How Do You Say ‘World Peace’ in Farsi?

I remember when Jessica told our grade 8 class

that her last class had done research and concluded

that world peace was not possible

until we all spoke one language.

I knew Jessica was smart and had gone to a smart school

so she must be right

because I’m twelve, what do I know about world peace?

It has taken me twenty-five years to finally see

that the language isn’t Esperanto

but love


armas in Esperanto.


8 thoughts on “How Do You Say ‘World Peace’ in Farsi?

  1. Steven Myers

    i’m with you on this one.
    throw esperanto to the wolves
    and put john lennon’s undershirts for sale on sotheby’s
    with all proceeds going to reviving endangered languages.

    i always liked how close the words
    “alms” and “arms” were to each other and still are..
    like peace and war are inseparable
    and the image of a soldier holding a prayer book
    somehow seems more accurate than a hallmark card.

    1. cottonbombs Post author

      You mentioned Esperanto earlier in one of your poems and I have been chewing on this idea ever since, so again, thank you for the inspiration. This is just the start. I got a couple more in the oven on this similar theme. When they are ready I will take them out and let them cool on the windowsill and hope people come along and help themselves to a piece. We put effort into endangered species, we should also try and save endangered languages.

      1. cottonbombs Post author

        It is fun, isn’t it? To write and to have your words come back to you in a different form. Like the first person who tried the mouldy bread and declared it alcohol.

  2. Brian Barker


    Many ill-informed people describe Esperanto as “failed” – others say that if human beings were meant to fly, God would have given them wings.

    Esperanto is neither artificial nor a failure however. As the British Government now employs Esperanto translators it has ceased to be a hobby. More recently this international language was used to address the United Nations in Bonn.

    During a short period of 125 years Esperanto is now in the top 100 languages, out of 6,800 worldwide. It is the 22nd most used language in Wikipedia, ahead of Danish and Arabic. It is a language choice of, Skype, Firefox, Ubuntu and Facebook and Google translate recently added to its prestigious list of 64 languages.

    Native Esperanto speakers, (people who have used the language from birth), include World Chess Champion Susan Polger, Ulrich Brandenberg the new German Ambassador to and Nobel Laureate Daniel Bovet. Financier George Soros learnt Esperanto as a child.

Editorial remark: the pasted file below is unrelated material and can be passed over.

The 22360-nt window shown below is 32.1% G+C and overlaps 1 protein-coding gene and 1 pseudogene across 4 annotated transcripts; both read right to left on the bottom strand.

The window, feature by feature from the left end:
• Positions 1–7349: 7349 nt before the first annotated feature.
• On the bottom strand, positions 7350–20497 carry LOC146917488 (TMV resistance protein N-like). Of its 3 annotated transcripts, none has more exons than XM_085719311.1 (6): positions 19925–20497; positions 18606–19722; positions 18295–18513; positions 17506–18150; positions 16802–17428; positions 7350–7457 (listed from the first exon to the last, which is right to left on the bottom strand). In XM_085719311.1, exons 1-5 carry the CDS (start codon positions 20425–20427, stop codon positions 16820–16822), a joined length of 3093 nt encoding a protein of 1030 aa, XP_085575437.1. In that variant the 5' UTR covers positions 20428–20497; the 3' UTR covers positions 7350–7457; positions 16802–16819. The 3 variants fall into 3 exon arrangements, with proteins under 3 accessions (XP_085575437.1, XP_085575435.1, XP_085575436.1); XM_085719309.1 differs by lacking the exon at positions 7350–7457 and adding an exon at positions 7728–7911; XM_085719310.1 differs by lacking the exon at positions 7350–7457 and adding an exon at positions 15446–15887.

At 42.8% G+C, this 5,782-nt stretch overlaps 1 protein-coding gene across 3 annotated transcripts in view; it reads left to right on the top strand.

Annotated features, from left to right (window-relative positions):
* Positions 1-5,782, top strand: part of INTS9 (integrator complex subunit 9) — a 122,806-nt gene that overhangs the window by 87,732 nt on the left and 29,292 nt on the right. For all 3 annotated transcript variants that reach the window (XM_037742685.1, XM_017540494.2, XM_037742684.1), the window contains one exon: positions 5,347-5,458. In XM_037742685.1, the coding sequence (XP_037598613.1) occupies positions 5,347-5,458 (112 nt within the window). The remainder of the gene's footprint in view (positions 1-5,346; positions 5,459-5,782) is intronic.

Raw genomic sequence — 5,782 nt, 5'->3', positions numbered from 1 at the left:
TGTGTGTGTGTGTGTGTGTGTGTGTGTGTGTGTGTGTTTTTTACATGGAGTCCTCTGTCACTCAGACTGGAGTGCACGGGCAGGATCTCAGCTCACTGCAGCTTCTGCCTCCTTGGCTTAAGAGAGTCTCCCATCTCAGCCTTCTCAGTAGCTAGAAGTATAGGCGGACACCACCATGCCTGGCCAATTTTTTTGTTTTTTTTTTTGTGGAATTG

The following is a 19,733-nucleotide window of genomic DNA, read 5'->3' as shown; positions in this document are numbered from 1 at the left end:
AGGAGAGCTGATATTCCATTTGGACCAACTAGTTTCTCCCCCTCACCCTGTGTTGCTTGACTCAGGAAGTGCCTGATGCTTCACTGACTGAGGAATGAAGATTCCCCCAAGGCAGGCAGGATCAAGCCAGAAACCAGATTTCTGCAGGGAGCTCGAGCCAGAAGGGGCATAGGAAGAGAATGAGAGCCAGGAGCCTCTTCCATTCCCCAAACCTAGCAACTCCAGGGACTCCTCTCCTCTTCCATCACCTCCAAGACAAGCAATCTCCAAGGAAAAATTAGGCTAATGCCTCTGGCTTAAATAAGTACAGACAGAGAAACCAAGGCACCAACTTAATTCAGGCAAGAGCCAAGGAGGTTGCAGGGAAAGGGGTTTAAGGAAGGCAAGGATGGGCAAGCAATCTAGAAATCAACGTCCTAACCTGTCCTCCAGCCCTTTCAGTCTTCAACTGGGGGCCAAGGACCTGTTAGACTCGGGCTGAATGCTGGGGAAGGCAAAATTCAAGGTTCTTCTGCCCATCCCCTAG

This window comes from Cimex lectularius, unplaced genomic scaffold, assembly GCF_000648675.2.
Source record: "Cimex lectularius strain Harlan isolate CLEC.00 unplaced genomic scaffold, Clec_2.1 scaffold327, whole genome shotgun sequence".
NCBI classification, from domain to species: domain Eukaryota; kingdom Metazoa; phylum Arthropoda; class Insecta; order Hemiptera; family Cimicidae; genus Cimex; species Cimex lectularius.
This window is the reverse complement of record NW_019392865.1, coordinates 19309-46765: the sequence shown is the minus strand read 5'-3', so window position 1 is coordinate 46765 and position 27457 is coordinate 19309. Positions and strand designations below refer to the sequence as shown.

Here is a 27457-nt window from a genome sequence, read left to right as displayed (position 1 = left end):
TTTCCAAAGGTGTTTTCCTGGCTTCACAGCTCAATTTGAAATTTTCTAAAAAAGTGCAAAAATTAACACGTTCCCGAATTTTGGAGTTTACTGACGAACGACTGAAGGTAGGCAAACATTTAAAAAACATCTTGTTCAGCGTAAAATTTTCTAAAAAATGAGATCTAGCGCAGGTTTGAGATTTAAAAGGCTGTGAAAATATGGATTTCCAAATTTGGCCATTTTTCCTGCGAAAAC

Esperanto is a living language – see

    Their new online course has 125 000 hits per day and Esperanto Wikipedia enjoys 400 000 hits per day. That can’t be bad 🙂

    1. cottonbombs Post author

      Thank you for your thoughtful response. I am in favor of anything that brings people together, from meeting you here to the potential of a language to unite us all. Though, I love the idea and inspiration behind Esperanto, English has such a foot hold in this world already, and is so much more textured than Esperanto. With only 16,000 root words, Esperanto is limited compared to the over 600,000 we’ve got to chose from in this language that unites us now. Sure, it can be argued that most people limit themselves to 16,000 words or less, still, why curb the potential of rich conversation by the musings of the mediocre? Again, I have great respect for Zamenhof for creating his new language, I just think if someone is looking to get into a second language for the purpose of bridging linguistic gaps, English is the better choice. Sure, I am biased because I was born into this language, but I see Esperanto like the city of Brasilia: ambitious, well intentioned, well designed, but dry.

  3. granbee

    And YOU are the smart one now, Peter. Millions have spent 50 years since the 8th grade and still do not know that the language of world peace is love! You are way ahead of the curve here!

    1. cottonbombs Post author

      Thank you, Rose! I’m trying to learn about this world as fast as possible. Today the heart, tomorrow I’m getting into trigonmetrics and its impact on table settings. I hope it can unlock the mystery: why do we put the fork on the left?


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